Investment opportunities in cowpeas

Cowpea is an important source of protein in both urban and rural Nigeria. Not surprising, therefore, is the fact that Nigeria is also the largest producer and consumer of cowpea in Africa. More than eight million hectares of cowpea are grown in West and Central Africa

As one of the major staple foods in Nigeria, cowpea plays a key role in the agriculture and food supply of Nigeria. The major consumption centre for cowpeas is the densely populated area of southern Nigeria where they are increasingly being processed and used in the production of bean flour.

The scenario above presents an opportunity for savvy investors to take advantage of by purchasing the product from up North and supplying same to industries in the South.

The return on investment on the trading of cowpea (beans) is estimated between 10 per cent and 15 per cent, according to foramfera.com.

Beans is utilised in making porridge, bean cake (akara) and soup (gbegiri).

They are of different species, such as butter beans, Ion beans, zebra beans and white beans, (common in the North).

Butter beans sells for about N33, 000/50kg bag and N16,500 for 25kg bag.  White beans is N32, 000/50kg; brown beans, N32, 000/50kg bag, according to nigerianprice.com.

You can start this business with a minimum of N50,000. This amount however, does not include shop rent and other logistics. It is for people who want to trade in a small quantity and already have a sales point or customers they intend to supply.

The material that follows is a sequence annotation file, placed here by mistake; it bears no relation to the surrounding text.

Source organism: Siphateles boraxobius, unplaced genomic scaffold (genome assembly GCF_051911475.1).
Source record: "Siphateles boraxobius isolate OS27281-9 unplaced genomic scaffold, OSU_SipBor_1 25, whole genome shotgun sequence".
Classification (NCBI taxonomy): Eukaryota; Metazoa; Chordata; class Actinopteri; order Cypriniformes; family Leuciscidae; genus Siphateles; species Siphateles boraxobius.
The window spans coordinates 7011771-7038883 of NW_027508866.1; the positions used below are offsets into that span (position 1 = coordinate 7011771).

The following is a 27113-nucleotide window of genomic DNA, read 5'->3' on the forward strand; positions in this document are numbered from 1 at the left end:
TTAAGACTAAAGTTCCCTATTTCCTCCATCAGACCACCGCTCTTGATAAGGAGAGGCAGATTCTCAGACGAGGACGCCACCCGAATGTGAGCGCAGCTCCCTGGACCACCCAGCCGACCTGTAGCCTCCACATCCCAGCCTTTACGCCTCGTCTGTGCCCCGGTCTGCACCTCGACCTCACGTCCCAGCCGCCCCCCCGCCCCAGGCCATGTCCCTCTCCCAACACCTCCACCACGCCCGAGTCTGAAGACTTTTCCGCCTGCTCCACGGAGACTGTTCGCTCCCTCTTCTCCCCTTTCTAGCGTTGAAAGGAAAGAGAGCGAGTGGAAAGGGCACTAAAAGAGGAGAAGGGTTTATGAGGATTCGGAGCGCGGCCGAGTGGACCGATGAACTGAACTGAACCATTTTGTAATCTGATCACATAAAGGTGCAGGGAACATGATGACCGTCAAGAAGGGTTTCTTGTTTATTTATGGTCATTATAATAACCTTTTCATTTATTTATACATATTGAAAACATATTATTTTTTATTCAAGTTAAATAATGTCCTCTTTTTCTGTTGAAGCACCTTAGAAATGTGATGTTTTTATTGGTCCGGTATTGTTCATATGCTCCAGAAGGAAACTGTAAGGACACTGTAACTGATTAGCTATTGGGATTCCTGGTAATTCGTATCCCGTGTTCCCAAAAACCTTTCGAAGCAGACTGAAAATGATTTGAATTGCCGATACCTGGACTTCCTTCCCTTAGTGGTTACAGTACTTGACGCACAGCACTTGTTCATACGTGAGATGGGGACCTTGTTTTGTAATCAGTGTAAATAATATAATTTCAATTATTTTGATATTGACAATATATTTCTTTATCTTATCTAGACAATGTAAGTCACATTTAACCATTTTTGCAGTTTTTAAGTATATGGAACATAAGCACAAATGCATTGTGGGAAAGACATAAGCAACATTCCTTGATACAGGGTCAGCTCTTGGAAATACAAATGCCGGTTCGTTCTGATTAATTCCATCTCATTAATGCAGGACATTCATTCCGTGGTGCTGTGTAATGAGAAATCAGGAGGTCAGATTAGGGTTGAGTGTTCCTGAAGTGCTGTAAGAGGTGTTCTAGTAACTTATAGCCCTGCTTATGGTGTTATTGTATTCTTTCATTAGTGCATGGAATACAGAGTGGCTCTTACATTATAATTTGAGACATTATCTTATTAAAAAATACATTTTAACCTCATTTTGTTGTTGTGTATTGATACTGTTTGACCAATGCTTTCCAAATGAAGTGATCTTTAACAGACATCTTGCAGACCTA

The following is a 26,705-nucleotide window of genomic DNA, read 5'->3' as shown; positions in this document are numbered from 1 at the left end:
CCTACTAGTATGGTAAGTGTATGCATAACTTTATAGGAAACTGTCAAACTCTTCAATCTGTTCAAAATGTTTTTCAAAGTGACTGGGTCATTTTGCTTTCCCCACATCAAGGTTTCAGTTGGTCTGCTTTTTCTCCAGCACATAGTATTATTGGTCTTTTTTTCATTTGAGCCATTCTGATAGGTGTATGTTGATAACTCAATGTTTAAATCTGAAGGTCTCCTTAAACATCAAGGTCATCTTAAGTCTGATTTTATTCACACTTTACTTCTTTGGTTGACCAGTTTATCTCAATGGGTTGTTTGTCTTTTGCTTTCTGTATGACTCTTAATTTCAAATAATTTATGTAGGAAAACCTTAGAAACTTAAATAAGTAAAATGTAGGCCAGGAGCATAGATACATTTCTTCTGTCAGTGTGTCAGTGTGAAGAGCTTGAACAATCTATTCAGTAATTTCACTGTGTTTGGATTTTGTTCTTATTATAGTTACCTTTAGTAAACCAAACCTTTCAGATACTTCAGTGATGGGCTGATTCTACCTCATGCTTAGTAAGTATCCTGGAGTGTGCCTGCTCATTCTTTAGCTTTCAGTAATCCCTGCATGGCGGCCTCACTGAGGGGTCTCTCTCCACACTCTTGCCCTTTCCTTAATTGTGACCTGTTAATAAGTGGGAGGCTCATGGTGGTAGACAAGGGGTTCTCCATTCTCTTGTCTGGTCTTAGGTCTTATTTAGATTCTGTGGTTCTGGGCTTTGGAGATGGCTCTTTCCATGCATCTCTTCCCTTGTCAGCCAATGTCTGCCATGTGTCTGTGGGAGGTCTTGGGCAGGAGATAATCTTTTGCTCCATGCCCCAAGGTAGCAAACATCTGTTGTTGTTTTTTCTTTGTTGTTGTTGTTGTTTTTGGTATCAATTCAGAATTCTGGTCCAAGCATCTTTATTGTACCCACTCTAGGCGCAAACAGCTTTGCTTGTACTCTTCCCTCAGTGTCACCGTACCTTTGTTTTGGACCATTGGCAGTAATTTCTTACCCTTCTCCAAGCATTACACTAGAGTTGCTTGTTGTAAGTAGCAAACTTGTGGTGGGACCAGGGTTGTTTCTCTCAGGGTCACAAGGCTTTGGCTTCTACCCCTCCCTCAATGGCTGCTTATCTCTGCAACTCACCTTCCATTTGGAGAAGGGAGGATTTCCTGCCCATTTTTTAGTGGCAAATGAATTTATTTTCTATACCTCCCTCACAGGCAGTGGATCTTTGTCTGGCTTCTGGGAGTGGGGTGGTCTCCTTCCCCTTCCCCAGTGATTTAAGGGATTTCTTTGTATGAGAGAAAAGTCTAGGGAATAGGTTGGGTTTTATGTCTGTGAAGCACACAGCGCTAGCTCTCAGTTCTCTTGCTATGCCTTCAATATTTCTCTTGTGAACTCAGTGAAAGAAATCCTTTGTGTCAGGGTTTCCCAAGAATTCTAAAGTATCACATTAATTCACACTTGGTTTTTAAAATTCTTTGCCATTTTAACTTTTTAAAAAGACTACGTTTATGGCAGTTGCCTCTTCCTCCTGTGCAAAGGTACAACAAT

With that amount, you could get a bag of white beans or buy half white and half-brown beans, then scale up from there.

The profit margin will depend on where you buy the product and the cost of transporting it to your location.

Some rural markets sell at very low price.

Also, to cope with the challenge of transportation, traders usually put money together and hire a truck to carry everybody’s goods.

You can also buy in bulk if you have an amount ranging from N500,000 to N1m. Bulk purchase guarantees volume discount.

Buying from the North to sell in the South is a good idea because the produce is relatively cheaper in the North, especially in the rural markets.

If you are buying a large quantity, be sure to get a goods-in-transit insurance. Accidents could happen at any time, you don’t want to be on the losing side.

Get customers that you can supply such as retailers in the market and owners of food stores and animal farms.

Choose your customers very carefully because many people like buying goods on credit and owing for a long period.

Supply to reputable companies and individuals; start in small quantities and gradually increase the volume as the relationship is cemented and as the integrity of the person is ascertained.

Concentrate more on the turnover than the profit. That is, do not emphasise huge profit because that can send your customer to another seller. Keep your profit low so that you can have a faithful clientele.

Punch

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